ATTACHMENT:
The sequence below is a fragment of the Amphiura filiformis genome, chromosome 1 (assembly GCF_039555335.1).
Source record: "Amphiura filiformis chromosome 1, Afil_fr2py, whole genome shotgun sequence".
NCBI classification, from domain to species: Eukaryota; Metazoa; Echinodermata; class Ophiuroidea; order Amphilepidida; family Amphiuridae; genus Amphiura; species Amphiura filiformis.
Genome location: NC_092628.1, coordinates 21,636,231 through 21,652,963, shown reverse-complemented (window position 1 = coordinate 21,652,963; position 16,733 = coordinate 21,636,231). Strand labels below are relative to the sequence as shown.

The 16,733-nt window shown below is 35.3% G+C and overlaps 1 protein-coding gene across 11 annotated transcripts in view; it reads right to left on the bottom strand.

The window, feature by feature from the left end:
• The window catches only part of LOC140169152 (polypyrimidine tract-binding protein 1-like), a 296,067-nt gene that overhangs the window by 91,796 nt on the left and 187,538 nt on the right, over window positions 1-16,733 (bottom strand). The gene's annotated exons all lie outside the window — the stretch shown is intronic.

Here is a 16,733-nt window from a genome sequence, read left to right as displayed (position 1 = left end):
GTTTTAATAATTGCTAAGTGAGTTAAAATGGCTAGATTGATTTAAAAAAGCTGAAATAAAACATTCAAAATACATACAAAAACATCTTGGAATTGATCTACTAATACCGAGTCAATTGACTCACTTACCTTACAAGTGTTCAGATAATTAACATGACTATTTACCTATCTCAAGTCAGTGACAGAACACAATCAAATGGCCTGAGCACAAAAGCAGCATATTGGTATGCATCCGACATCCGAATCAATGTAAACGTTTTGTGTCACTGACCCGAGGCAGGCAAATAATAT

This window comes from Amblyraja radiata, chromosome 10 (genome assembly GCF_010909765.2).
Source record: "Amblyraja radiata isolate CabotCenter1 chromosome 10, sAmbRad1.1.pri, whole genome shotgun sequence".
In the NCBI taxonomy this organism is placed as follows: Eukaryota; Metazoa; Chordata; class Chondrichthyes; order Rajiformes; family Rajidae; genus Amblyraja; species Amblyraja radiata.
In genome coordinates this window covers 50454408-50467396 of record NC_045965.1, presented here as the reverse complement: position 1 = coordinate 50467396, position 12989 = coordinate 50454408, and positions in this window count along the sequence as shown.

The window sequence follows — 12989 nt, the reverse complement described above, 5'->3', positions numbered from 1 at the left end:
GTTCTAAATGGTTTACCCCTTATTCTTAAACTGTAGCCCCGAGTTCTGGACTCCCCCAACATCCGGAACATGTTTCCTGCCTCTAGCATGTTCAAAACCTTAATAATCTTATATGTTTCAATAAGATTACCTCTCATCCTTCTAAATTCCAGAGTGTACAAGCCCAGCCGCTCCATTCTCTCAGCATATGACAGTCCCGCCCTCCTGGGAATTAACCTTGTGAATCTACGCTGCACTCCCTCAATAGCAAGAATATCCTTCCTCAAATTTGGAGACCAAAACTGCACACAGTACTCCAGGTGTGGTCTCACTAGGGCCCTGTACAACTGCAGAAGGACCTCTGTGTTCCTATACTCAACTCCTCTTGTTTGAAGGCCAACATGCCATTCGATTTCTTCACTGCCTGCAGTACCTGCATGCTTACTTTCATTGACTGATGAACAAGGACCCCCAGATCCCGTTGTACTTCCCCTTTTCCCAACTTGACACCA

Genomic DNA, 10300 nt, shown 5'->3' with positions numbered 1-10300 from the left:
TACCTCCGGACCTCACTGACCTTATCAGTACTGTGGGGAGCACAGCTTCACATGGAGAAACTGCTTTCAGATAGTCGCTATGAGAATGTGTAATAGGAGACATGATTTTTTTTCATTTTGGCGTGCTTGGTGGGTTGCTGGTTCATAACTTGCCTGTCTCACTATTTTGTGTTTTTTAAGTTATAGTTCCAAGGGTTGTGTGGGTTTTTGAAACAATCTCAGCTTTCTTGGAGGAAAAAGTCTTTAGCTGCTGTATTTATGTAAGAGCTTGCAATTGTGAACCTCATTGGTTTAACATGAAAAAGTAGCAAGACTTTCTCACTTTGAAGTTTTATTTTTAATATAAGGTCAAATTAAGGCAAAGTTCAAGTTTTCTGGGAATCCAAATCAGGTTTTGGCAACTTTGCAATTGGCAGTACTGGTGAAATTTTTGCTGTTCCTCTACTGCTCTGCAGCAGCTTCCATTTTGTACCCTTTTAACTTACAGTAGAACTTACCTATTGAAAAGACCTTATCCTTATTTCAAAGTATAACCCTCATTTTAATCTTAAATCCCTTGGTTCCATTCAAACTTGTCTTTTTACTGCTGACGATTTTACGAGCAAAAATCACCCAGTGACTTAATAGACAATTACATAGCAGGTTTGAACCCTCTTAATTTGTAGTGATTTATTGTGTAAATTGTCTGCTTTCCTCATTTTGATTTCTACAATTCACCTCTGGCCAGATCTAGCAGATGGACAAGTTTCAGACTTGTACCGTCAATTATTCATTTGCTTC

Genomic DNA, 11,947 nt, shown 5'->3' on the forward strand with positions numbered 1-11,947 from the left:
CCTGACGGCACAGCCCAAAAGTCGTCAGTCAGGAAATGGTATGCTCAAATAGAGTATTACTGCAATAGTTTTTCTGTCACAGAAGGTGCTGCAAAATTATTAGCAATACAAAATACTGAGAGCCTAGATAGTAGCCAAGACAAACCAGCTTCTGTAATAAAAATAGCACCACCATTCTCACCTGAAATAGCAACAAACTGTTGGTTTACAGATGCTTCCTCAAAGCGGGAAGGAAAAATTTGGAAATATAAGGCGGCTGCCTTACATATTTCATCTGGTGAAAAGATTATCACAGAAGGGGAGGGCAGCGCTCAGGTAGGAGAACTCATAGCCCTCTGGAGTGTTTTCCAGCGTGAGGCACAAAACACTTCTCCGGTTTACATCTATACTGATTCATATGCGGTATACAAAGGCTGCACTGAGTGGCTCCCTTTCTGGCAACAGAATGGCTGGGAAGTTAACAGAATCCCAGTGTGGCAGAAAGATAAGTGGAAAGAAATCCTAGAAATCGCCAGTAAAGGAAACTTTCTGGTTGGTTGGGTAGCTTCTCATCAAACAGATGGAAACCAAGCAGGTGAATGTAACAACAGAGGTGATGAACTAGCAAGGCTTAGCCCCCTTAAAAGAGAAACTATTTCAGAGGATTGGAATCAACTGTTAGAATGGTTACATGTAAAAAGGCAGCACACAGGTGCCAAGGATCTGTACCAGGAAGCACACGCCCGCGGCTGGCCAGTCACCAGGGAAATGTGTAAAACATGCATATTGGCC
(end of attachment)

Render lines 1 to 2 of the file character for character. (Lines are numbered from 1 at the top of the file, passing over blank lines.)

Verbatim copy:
The sequence below is a fragment of the Amphiura filiformis genome, chromosome 1 (assembly GCF_039555335.1).
Source record: "Amphiura filiformis chromosome 1, Afil_fr2py, whole genome shotgun sequence".